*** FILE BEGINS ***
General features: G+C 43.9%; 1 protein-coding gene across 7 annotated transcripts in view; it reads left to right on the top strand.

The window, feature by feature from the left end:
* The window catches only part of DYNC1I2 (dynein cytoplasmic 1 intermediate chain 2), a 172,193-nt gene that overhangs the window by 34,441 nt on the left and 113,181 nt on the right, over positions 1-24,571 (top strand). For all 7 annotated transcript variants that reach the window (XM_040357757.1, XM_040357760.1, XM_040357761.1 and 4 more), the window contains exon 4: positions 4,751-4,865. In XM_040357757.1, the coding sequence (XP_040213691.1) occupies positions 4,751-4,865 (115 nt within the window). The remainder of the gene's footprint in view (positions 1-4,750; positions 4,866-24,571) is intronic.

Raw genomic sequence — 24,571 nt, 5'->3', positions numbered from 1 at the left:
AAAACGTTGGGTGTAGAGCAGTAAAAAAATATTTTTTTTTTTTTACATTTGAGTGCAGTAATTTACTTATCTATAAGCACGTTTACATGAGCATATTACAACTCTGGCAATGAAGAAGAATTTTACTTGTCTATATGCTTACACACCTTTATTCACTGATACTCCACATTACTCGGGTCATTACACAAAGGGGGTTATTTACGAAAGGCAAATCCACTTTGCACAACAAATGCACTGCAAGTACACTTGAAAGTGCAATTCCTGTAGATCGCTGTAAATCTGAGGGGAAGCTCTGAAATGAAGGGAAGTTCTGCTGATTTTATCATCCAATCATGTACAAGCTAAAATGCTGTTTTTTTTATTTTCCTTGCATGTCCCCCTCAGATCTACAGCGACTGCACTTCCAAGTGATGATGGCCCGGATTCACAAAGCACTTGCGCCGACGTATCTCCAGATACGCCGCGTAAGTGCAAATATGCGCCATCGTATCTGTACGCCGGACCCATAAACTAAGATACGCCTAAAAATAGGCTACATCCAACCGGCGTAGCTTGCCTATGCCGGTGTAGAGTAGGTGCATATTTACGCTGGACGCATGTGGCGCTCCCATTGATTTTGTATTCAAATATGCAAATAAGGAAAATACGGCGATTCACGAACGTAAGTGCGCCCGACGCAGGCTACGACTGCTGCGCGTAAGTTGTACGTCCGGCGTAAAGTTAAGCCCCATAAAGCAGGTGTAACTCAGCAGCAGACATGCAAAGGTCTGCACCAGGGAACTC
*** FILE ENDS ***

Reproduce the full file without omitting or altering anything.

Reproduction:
General features: G+C 43.9%; 1 protein-coding gene across 7 annotated transcripts in view; it reads left to right on the top strand.

The window, feature by feature from the left end:
* The window catches only part of DYNC1I2 (dynein cytoplasmic 1 intermediate chain 2), a 172,193-nt gene that overhangs the window by 34,441 nt on the left and 113,181 nt on the right, over positions 1-24,571 (top strand). For all 7 annotated transcript variants that reach the window (XM_040357757.1, XM_040357760.1, XM_040357761.1 and 4 more), the window contains exon 4: positions 4,751-4,865. In XM_040357757.1, the coding sequence (XP_040213691.1) occupies positions 4,751-4,865 (115 nt within the window). The remainder of the gene's footprint in view (positions 1-4,750; positions 4,866-24,571) is intronic.

Raw genomic sequence — 24,571 nt, 5'->3', positions numbered from 1 at the left:
AAAACGTTGGGTGTAGAGCAGTAAAAAAATATTTTTTTTTTTTTACATTTGAGTGCAGTAATTTACTTATCTATAAGCACGTTTACATGAGCATATTACAACTCTGGCAATGAAGAAGAATTTTACTTGTCTATATGCTTACACACCTTTATTCACTGATACTCCACATTACTCGGGTCATTACACAAAGGGGGTTATTTACGAAAGGCAAATCCACTTTGCACAACAAATGCACTGCAAGTACACTTGAAAGTGCAATTCCTGTAGATCGCTGTAAATCTGAGGGGAAGCTCTGAAATGAAGGGAAGTTCTGCTGATTTTATCATCCAATCATGTACAAGCTAAAATGCTGTTTTTTTTATTTTCCTTGCATGTCCCCCTCAGATCTACAGCGACTGCACTTCCAAGTGATGATGGCCCGGATTCACAAAGCACTTGCGCCGACGTATCTCCAGATACGCCGCGTAAGTGCAAATATGCGCCATCGTATCTGTACGCCGGACCCATAAACTAAGATACGCCTAAAAATAGGCTACATCCAACCGGCGTAGCTTGCCTATGCCGGTGTAGAGTAGGTGCATATTTACGCTGGACGCATGTGGCGCTCCCATTGATTTTGTATTCAAATATGCAAATAAGGAAAATACGGCGATTCACGAACGTAAGTGCGCCCGACGCAGGCTACGACTGCTGCGCGTAAGTTGTACGTCCGGCGTAAAGTTAAGCCCCATAAAGCAGGTGTAACTCAGCAGCAGACATGCAAAGGTCTGCACCAGGGAACTC